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Clwyd, United Kingdom Gb

I have purchased two sundaville pinks.Apparently you need to plant them in a container that can be brought in for the winter.Has anyone had any experience of this.What if you bring in loads of pests , slugs etc.I was going to plant in a decent size pot, then cut right back and try and transplant into a clean container for the winter. Any ideas or comments would be appreciated.



I bought one of these plants cheap in Lidl last spring and lost it last winter. It didn't make a whole lot of growth and flowered sporadically in the summer. I didn't have anywhere warm enough to bring it into - the polytunnel I begged a small space in was obviously not warm enough for it. Unless you have a heated greenhouse or conservatory it probably won't survive next winter.

If you're worried about bringing slugs and so on into the house, I guess people do that all the time - the spare bedroom is the traditional place to overwinter pelargoniums and tender fuchsias.

18 May, 2011


As stated, it is very tender.
I too have bought one from Lidl (a few weeks ago) very much eyes wide open. It's a small plant but was £1.99 against the £15.99 in garden centres.
My thinking is that as I can bloom a Hibiscus rosa-sinensis well in an eight inch pot with a regular feed regime, plenty of water and light then this could work well with the Dipladenia.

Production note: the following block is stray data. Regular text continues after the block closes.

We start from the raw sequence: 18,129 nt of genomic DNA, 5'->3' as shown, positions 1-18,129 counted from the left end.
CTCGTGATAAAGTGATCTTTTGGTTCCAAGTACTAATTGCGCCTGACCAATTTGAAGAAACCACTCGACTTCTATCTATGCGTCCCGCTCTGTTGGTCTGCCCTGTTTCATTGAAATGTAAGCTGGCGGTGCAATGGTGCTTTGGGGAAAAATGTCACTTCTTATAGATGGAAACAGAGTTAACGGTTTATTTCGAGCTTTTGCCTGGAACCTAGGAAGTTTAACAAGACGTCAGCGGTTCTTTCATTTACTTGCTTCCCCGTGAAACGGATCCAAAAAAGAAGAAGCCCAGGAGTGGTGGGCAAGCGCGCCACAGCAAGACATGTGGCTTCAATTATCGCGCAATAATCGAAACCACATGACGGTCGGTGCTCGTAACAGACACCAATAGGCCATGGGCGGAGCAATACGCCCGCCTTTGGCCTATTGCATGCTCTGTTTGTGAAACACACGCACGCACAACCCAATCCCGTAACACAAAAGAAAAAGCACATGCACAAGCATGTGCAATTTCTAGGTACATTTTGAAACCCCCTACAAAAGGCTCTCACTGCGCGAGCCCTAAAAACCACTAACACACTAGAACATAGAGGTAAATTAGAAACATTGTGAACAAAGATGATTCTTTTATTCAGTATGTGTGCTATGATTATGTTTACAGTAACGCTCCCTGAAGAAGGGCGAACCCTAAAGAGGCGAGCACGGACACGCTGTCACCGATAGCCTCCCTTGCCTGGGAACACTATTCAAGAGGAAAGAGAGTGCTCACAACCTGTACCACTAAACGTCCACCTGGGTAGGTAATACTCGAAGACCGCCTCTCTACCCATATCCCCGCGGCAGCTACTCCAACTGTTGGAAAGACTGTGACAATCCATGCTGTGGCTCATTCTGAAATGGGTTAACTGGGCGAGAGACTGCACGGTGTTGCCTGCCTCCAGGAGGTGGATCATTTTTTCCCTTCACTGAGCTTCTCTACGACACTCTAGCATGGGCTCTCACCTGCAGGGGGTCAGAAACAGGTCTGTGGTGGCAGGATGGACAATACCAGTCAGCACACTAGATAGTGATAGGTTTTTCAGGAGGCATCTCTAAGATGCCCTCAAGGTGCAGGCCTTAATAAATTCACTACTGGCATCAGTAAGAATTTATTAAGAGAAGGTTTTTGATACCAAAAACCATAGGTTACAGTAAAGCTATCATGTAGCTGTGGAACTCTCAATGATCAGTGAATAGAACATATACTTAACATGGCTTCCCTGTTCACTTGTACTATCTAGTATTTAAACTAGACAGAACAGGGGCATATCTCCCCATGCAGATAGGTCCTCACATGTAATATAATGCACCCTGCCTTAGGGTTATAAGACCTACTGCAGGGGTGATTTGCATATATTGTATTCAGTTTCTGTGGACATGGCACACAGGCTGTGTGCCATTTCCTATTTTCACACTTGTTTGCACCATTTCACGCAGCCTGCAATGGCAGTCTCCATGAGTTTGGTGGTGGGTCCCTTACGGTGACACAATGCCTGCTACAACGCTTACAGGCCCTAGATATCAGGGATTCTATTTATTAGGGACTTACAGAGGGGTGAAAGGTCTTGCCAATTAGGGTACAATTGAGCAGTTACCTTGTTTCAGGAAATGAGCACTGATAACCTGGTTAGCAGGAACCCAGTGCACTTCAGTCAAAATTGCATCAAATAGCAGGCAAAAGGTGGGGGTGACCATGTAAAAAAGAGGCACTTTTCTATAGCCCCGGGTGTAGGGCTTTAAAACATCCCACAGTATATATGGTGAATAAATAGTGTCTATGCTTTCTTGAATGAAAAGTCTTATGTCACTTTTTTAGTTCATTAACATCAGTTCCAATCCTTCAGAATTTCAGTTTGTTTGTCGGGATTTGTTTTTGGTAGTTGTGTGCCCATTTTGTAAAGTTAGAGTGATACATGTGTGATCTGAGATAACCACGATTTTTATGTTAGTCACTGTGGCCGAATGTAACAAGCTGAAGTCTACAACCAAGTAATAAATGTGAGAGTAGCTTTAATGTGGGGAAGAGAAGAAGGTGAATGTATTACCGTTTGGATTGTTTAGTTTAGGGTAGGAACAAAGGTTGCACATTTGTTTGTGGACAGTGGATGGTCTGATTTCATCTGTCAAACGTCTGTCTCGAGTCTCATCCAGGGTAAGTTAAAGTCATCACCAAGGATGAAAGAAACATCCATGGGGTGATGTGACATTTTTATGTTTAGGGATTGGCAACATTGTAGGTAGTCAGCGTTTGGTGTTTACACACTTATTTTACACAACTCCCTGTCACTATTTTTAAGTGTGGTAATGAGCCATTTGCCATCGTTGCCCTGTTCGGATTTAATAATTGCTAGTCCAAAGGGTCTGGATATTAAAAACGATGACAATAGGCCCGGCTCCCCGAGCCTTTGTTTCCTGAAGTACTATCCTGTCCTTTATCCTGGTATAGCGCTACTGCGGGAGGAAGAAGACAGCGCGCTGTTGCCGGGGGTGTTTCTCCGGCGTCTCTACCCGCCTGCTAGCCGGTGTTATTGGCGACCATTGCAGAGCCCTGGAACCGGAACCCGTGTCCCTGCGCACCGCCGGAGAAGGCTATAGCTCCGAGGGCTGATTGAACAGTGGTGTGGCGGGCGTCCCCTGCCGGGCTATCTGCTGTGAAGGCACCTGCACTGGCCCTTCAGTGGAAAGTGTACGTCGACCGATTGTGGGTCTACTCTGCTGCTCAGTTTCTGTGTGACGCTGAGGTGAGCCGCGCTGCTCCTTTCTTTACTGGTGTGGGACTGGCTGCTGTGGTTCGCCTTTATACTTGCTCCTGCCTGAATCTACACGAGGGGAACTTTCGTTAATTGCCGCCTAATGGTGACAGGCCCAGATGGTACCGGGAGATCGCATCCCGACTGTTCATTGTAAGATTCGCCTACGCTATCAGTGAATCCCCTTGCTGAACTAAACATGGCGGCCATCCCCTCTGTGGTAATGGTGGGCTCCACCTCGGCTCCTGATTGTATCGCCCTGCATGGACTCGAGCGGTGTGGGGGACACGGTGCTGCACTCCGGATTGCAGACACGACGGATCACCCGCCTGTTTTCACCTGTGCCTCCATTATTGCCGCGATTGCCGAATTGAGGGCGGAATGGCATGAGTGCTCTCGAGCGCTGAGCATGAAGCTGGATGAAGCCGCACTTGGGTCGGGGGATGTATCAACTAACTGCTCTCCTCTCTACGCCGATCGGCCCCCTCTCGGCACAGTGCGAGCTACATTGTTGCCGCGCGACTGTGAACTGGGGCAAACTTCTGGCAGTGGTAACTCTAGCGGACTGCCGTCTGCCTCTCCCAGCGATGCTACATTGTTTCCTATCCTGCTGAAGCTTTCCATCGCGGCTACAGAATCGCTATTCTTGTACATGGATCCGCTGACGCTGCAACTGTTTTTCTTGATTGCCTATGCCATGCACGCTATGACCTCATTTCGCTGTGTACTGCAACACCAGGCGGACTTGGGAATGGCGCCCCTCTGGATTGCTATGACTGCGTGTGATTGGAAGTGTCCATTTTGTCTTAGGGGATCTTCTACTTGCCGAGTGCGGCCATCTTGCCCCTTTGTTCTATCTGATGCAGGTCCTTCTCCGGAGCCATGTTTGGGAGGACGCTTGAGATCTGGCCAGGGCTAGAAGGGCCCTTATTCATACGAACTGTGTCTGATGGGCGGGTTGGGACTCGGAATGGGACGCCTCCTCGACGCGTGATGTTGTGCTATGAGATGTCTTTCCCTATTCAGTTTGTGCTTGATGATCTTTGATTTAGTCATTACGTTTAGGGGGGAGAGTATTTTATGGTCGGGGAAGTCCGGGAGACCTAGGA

So mine will get an eight inch tomato pot, plenty of water and light (but not direct sunlight) and regular feeding when in growth. Mist regularly and keep good humidity around it (I've read that it's a spider mite magnet). Minimum temp is 13 to 15 celsius, if night temps are dipping below this it will perform poorly.
Come the winter, nip out the growing tips and place indoors at pretty near the minimum temperature with good light and water occasionally. I have no problem with direct winter sun, it's pretty lame and short lived. The important thing is to keep the humidity up at all times - stand on a tray of pebbles with water in (the pot shouldn't stand in the water though).
Prune it fairly hard in the spring to encourage new growth which is where it will bloom from.

19 May, 2011

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